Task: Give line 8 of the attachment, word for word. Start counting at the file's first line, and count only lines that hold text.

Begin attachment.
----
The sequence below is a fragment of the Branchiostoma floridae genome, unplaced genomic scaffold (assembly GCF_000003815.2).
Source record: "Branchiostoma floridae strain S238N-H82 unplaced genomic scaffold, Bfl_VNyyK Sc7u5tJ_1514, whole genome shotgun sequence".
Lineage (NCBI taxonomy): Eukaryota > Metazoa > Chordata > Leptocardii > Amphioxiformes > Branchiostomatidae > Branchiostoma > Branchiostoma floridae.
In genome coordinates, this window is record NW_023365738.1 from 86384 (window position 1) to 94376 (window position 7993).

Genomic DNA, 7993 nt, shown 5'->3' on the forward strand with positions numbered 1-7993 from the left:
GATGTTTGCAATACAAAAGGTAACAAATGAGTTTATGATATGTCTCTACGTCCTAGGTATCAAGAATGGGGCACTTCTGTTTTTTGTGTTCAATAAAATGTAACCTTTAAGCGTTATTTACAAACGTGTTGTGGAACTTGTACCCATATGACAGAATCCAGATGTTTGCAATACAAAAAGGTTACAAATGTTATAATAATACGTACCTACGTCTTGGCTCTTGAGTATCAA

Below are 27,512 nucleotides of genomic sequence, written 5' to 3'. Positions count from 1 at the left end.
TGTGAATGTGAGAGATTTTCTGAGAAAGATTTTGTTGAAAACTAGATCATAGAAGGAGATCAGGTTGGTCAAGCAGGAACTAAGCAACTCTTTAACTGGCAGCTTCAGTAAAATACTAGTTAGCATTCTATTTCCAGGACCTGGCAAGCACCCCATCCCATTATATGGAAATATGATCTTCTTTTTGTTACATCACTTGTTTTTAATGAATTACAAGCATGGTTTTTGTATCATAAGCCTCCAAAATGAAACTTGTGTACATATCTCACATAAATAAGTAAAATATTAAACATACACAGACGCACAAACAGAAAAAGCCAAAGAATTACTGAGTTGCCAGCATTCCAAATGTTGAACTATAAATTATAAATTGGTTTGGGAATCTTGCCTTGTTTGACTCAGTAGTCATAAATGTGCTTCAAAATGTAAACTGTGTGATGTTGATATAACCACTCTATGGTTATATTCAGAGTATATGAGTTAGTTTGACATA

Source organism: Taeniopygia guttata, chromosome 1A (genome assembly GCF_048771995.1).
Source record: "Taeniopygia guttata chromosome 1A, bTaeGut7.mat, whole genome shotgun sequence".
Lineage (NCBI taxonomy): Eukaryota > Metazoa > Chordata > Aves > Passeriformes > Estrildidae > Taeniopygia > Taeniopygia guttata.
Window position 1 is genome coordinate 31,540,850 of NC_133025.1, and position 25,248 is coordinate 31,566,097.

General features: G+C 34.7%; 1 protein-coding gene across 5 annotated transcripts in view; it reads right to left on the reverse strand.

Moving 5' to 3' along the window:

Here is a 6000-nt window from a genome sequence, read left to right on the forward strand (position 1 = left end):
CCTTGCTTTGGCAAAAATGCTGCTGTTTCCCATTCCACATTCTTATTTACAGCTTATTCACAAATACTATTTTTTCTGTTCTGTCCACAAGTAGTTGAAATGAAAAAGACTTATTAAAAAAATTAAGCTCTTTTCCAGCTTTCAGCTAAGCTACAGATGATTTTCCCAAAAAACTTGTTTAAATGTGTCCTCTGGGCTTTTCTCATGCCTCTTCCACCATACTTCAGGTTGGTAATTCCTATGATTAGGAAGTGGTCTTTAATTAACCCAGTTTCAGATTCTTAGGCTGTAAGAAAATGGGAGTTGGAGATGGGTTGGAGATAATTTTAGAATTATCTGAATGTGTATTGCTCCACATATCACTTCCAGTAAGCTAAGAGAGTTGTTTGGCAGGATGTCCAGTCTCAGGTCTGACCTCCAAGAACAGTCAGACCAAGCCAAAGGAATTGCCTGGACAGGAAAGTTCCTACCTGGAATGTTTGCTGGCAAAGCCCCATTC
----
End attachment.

TGTGAATGTGAGAGATTTTCTGAGAAAGATTTTGTTGAAAACTAGATCATAGAAGGAGATCAGGTTGGTCAAGCAGGAACTAAGCAACTCTTTAACTGGCAGCTTCAGTAAAATACTAGTTAGCATTCTATTTCCAGGACCTGGCAAGCACCCCATCCCATTATATGGAAATATGATCTTCTTTTTGTTACATCACTTGTTTTTAATGAATTACAAGCATGGTTTTTGTATCATAAGCCTCCAAAATGAAACTTGTGTACATATCTCACATAAATAAGTAAAATATTAAACATACACAGACGCACAAACAGAAAAAGCCAAAGAATTACTGAGTTGCCAGCATTCCAAATGTTGAACTATAAATTATAAATTGGTTTGGGAATCTTGCCTTGTTTGACTCAGTAGTCATAAATGTGCTTCAAAATGTAAACTGTGTGATGTTGATATAACCACTCTATGGTTATATTCAGAGTATATGAGTTAGTTTGACATA